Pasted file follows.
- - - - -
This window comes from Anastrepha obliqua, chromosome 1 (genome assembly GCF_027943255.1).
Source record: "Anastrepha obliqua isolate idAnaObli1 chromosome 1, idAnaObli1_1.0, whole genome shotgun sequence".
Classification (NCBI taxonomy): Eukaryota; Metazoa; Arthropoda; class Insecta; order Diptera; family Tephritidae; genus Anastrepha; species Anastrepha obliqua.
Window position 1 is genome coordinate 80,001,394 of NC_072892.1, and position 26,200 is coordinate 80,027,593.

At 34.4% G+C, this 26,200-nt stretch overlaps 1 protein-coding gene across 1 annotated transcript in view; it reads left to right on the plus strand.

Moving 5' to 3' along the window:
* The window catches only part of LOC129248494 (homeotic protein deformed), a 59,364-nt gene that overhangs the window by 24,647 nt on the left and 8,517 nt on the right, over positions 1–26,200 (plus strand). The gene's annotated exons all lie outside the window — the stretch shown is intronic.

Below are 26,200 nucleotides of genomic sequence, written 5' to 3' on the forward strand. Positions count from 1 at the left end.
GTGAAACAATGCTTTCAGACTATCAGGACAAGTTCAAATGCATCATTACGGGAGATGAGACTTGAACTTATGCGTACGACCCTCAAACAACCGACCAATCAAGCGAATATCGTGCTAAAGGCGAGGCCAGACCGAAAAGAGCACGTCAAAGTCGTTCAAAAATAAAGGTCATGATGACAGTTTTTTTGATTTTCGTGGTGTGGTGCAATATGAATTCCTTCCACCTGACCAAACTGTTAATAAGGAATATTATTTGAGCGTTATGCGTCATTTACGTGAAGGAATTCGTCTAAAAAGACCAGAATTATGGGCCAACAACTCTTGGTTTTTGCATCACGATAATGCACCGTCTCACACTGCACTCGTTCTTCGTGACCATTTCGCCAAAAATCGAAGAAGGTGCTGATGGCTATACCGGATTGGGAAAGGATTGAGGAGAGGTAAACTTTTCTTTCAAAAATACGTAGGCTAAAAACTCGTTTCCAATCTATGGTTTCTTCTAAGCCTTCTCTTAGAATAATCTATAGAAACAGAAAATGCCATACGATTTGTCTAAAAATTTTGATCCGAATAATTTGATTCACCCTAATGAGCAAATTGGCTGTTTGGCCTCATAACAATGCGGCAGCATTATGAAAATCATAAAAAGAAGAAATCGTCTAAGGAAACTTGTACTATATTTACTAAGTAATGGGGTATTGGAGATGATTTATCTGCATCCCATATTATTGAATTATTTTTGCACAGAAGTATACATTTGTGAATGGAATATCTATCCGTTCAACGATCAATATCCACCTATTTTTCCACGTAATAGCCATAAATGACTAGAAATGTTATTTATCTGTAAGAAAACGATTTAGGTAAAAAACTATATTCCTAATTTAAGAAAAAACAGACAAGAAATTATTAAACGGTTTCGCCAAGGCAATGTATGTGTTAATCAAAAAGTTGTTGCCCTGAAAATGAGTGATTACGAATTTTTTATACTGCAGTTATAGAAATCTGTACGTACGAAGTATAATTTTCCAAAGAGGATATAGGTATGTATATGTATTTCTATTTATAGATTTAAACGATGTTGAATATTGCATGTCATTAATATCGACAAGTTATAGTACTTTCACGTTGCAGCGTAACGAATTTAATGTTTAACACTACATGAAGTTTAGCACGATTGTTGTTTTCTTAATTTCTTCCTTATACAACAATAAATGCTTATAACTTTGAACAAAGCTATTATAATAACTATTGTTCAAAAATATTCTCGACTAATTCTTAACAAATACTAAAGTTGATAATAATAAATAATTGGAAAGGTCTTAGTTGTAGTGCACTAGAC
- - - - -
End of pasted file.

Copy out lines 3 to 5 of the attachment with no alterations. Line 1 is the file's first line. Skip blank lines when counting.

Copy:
Classification (NCBI taxonomy): Eukaryota; Metazoa; Arthropoda; class Insecta; order Diptera; family Tephritidae; genus Anastrepha; species Anastrepha obliqua.
Window position 1 is genome coordinate 80,001,394 of NC_072892.1, and position 26,200 is coordinate 80,027,593.

At 34.4% G+C, this 26,200-nt stretch overlaps 1 protein-coding gene across 1 annotated transcript in view; it reads left to right on the plus strand.